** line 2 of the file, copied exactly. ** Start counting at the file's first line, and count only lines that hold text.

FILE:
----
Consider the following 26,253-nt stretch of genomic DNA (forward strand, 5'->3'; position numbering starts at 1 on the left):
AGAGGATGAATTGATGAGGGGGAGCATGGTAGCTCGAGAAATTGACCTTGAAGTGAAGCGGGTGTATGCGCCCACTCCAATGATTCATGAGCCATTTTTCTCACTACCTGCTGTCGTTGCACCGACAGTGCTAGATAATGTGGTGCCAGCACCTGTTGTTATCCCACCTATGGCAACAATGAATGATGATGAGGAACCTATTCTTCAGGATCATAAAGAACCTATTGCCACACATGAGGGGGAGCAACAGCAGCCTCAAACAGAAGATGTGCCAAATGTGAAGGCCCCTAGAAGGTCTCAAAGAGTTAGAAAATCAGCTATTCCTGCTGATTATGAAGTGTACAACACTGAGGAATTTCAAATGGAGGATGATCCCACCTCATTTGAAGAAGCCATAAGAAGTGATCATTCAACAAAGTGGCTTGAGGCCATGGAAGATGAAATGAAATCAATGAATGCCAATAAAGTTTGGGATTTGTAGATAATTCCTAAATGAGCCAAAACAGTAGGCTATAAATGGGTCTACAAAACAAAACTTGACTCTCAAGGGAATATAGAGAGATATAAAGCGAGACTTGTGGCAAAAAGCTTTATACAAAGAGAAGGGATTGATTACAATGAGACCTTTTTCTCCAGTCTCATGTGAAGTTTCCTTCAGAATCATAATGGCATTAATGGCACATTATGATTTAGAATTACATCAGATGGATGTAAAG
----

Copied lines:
AGAGGATGAATTGATGAGGGGGAGCATGGTAGCTCGAGAAATTGACCTTGAAGTGAAGCGGGTGTATGCGCCCACTCCAATGATTCATGAGCCATTTTTCTCACTACCTGCTGTCGTTGCACCGACAGTGCTAGATAATGTGGTGCCAGCACCTGTTGTTATCCCACCTATGGCAACAATGAATGATGATGAGGAACCTATTCTTCAGGATCATAAAGAACCTATTGCCACACATGAGGGGGAGCAACAGCAGCCTCAAACAGAAGATGTGCCAAATGTGAAGGCCCCTAGAAGGTCTCAAAGAGTTAGAAAATCAGCTATTCCTGCTGATTATGAAGTGTACAACACTGAGGAATTTCAAATGGAGGATGATCCCACCTCATTTGAAGAAGCCATAAGAAGTGATCATTCAACAAAGTGGCTTGAGGCCATGGAAGATGAAATGAAATCAATGAATGCCAATAAAGTTTGGGATTTGTAGATAATTCCTAAATGAGCCAAAACAGTAGGCTATAAATGGGTCTACAAAACAAAACTTGACTCTCAAGGGAATATAGAGAGATATAAAGCGAGACTTGTGGCAAAAAGCTTTATACAAAGAGAAGGGATTGATTACAATGAGACCTTTTTCTCCAGTCTCATGTGAAGTTTCCTTCAGAATCATAATGGCATTAATGGCACATTATGATTTAGAATTACATCAGATGGATGTAAAG